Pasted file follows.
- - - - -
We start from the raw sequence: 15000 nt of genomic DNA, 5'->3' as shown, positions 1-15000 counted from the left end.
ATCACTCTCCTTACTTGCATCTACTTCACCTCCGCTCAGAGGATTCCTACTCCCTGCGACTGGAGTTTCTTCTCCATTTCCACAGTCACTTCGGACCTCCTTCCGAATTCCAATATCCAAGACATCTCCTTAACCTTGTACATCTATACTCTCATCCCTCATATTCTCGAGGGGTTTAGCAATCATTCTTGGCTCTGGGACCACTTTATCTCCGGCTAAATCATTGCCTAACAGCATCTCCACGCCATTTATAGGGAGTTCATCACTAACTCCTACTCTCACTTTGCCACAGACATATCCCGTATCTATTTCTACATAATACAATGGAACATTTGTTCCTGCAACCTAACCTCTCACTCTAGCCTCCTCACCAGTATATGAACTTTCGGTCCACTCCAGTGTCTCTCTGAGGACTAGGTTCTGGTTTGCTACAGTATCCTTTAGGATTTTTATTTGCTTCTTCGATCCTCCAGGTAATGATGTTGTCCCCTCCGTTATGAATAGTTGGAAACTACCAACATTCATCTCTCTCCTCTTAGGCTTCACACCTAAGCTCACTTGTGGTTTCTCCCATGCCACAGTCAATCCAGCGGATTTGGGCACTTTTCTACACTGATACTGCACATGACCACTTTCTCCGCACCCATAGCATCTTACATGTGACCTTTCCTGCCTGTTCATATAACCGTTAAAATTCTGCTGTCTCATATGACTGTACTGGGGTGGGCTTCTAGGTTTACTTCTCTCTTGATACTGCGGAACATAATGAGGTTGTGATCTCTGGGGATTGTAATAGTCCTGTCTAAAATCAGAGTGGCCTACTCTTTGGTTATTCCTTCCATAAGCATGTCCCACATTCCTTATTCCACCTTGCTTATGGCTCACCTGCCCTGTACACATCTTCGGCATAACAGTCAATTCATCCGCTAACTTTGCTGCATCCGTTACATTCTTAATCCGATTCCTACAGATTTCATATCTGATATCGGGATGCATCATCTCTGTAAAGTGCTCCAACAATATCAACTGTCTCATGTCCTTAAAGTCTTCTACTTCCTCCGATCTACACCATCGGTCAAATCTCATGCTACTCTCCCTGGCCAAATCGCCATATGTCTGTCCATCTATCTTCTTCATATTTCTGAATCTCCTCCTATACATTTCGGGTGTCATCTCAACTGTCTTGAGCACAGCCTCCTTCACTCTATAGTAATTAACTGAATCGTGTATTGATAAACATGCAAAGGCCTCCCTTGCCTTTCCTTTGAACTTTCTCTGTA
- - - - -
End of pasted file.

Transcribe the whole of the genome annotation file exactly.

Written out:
We start from the raw sequence: 15000 nt of genomic DNA, 5'->3' as shown, positions 1-15000 counted from the left end.
ATCACTCTCCTTACTTGCATCTACTTCACCTCCGCTCAGAGGATTCCTACTCCCTGCGACTGGAGTTTCTTCTCCATTTCCACAGTCACTTCGGACCTCCTTCCGAATTCCAATATCCAAGACATCTCCTTAACCTTGTACATCTATACTCTCATCCCTCATATTCTCGAGGGGTTTAGCAATCATTCTTGGCTCTGGGACCACTTTATCTCCGGCTAAATCATTGCCTAACAGCATCTCCACGCCATTTATAGGGAGTTCATCACTAACTCCTACTCTCACTTTGCCACAGACATATCCCGTATCTATTTCTACATAATACAATGGAACATTTGTTCCTGCAACCTAACCTCTCACTCTAGCCTCCTCACCAGTATATGAACTTTCGGTCCACTCCAGTGTCTCTCTGAGGACTAGGTTCTGGTTTGCTACAGTATCCTTTAGGATTTTTATTTGCTTCTTCGATCCTCCAGGTAATGATGTTGTCCCCTCCGTTATGAATAGTTGGAAACTACCAACATTCATCTCTCTCCTCTTAGGCTTCACACCTAAGCTCACTTGTGGTTTCTCCCATGCCACAGTCAATCCAGCGGATTTGGGCACTTTTCTACACTGATACTGCACATGACCACTTTCTCCGCACCCATAGCATCTTACATGTGACCTTTCCTGCCTGTTCATATAACCGTTAAAATTCTGCTGTCTCATATGACTGTACTGGGGTGGGCTTCTAGGTTTACTTCTCTCTTGATACTGCGGAACATAATGAGGTTGTGATCTCTGGGGATTGTAATAGTCCTGTCTAAAATCAGAGTGGCCTACTCTTTGGTTATTCCTTCCATAAGCATGTCCCACATTCCTTATTCCACCTTGCTTATGGCTCACCTGCCCTGTACACATCTTCGGCATAACAGTCAATTCATCCGCTAACTTTGCTGCATCCGTTACATTCTTAATCCGATTCCTACAGATTTCATATCTGATATCGGGATGCATCATCTCTGTAAAGTGCTCCAACAATATCAACTGTCTCATGTCCTTAAAGTCTTCTACTTCCTCCGATCTACACCATCGGTCAAATCTCATGCTACTCTCCCTGGCCAAATCGCCATATGTCTGTCCATCTATCTTCTTCATATTTCTGAATCTCCTCCTATACATTTCGGGTGTCATCTCAACTGTCTTGAGCACAGCCTCCTTCACTCTATAGTAATTAACTGAATCGTGTATTGATAAACATGCAAAGGCCTCCCTTGCCTTTCCTTTGAACTTTCTCTGTA